New Get Outside Leaders are an Inspiration
In April, Get Outside held our annual leadership training weekend at the Far South Wilderness Camp. With Tasmania bathed in warm autumn light, we enjoyed the most amazing weekend exploring and learning. This year we hosted nine new leaders from across Tasmania, and were joined by three experienced leaders. Participants were diverse in their backgrounds, and included Afghan Hazara, Eritrean, Matu-chin, Chinese, and Nepali participants.
We started the weekend with a walk to Snug Falls, where our Discovery Rangers Emily Pressnell and Rob Armstrong demonstrated ways to lead a bushwalk, and make sure everyone is safe. We then embarked on a guided tour of Hastings Cave, and experienced a dark like no other. Participants played with the perfect acoustics, singing songs from home, which were beautiful and haunting.
The highlight of the camp was our climb of Hartz Peak. Glorious weather gifted endless views. The walk can be tough for the inexperienced, and it was a joy to see everyone work together to support and encourage each other. People practiced the skills of briefings, group management, safety and group well-being, and shared their plans to take their own families and communities out into Tasmania’s amazing places.
Two film-makes, Jobi Starick and Ginger Rankin from BigHart, merged with the group, capturing stunning footage of the Tasmanian wilderness, and capturing the essence of the programme – connection to place. Hearing participants talk about the benefits of being outside, and their connections and confidence, makes us again reflect on the impacts of this programme.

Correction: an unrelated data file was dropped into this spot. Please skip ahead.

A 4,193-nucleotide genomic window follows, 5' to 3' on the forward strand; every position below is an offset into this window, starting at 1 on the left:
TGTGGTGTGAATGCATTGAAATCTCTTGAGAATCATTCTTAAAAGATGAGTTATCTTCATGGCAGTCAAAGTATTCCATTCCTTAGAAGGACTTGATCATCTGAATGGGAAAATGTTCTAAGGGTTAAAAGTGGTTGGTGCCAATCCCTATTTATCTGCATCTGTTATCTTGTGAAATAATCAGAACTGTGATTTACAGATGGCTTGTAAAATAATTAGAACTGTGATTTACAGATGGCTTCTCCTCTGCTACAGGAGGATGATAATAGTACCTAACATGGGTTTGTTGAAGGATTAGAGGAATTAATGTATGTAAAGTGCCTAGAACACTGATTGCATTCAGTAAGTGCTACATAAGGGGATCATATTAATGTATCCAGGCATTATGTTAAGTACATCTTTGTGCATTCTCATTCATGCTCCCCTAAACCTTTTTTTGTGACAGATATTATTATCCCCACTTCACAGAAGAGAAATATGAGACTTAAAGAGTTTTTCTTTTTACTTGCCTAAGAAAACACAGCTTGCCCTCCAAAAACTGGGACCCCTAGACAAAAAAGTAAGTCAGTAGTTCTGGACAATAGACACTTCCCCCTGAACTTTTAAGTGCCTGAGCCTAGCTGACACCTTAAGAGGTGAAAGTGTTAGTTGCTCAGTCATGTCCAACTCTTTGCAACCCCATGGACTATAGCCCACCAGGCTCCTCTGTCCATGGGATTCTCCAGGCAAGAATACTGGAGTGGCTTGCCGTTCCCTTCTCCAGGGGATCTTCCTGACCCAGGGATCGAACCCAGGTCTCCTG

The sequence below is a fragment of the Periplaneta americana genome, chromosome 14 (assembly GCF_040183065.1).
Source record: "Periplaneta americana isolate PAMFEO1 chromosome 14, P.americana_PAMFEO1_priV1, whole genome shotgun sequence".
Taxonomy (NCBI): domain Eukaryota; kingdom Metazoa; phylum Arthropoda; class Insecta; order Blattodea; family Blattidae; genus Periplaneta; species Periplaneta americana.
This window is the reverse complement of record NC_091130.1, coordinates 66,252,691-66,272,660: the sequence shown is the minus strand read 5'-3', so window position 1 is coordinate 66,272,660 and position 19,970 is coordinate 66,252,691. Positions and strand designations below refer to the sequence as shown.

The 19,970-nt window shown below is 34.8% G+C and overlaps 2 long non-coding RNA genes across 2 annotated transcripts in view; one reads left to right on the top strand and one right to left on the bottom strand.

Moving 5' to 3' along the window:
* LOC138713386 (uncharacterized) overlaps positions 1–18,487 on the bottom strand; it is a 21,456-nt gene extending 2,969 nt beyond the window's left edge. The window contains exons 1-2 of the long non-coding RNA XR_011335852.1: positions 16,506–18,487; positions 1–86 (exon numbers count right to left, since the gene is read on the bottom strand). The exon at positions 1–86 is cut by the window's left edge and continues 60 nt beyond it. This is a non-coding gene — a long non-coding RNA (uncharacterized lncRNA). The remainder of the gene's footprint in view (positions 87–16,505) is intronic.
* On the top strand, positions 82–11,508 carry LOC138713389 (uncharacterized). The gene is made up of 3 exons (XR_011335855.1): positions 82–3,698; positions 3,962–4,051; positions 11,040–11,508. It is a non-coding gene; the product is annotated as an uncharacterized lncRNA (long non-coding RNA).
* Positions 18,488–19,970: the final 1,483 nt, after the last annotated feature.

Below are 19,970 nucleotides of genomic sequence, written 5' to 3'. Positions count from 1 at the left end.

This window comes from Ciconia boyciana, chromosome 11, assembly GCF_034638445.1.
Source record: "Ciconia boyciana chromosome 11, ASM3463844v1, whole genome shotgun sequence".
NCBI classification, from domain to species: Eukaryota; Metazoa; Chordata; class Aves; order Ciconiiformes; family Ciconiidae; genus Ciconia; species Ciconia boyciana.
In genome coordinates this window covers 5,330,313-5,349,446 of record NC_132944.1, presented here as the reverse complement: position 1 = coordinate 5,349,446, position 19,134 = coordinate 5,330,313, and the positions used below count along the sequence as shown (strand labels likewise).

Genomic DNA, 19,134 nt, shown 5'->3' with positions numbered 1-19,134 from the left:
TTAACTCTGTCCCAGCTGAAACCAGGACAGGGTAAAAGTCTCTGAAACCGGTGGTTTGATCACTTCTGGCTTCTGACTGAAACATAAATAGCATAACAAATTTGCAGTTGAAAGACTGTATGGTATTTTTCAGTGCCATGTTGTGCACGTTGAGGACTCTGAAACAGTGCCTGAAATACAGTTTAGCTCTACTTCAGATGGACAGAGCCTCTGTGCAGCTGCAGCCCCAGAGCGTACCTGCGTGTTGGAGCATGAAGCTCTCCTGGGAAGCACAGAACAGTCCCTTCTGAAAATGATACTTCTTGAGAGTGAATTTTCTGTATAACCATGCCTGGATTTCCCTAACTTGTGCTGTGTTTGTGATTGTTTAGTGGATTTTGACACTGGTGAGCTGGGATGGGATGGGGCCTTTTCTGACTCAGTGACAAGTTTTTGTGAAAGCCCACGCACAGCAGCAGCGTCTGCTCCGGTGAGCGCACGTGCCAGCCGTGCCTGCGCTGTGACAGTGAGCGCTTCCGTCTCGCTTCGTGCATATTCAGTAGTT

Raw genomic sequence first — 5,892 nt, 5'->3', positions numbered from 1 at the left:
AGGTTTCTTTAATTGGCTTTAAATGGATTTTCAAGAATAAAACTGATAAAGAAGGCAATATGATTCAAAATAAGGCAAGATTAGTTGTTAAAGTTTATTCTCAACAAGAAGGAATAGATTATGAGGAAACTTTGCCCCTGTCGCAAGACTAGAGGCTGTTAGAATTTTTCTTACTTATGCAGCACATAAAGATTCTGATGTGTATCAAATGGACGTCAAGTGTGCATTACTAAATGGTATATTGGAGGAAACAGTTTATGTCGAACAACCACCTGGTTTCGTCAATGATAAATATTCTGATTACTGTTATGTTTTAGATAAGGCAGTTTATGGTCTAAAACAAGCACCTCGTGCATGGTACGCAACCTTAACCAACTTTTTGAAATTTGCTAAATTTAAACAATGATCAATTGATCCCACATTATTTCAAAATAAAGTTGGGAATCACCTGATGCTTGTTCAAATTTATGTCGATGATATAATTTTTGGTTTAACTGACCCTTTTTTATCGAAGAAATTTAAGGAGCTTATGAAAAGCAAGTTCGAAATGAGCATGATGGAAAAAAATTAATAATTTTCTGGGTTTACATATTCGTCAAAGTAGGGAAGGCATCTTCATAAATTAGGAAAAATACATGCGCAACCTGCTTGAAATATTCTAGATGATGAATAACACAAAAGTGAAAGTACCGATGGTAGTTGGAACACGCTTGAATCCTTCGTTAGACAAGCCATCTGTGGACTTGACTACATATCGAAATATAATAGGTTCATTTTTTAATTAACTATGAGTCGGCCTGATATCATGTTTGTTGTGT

As one participant said,
It made me reflect a lot about where I came from and how this place, what Tasmania meant to me, because Tasmania is a bit like home and because of the nature it connects back so much.
And another speaking of the challenge of the Hartz Mountains;
I felt, like I was saying, “I don’t want to do it, it’s so hard, I don’t want to do it” – like that. But after I did it I feel amazing. And I said like “Yeah that’s a good thing. Let me do it again and get more knowledge and experience. It makes me feel happy and proud and yeah, I feel like I did something really good, and I will never forget”.
The programme seeks to empower young people, giving them the skills and confidence to lead walks within their family or friendship circles. It is great to see people step up to this role, and challenge themselves to become leaders.
When I get more knowledge and experience I would love to take my family and other people from my community because all the people in my community they don’t have the opportunity and always like, for example woman, they always stay at home. They don’t go outside, to enjoy. They don’t want to do it because they think it’s hard. So I really want, if I get more knowledge and experience, I would love to take them as a leader and get them to enjoy. Tasmania is a beautiful place.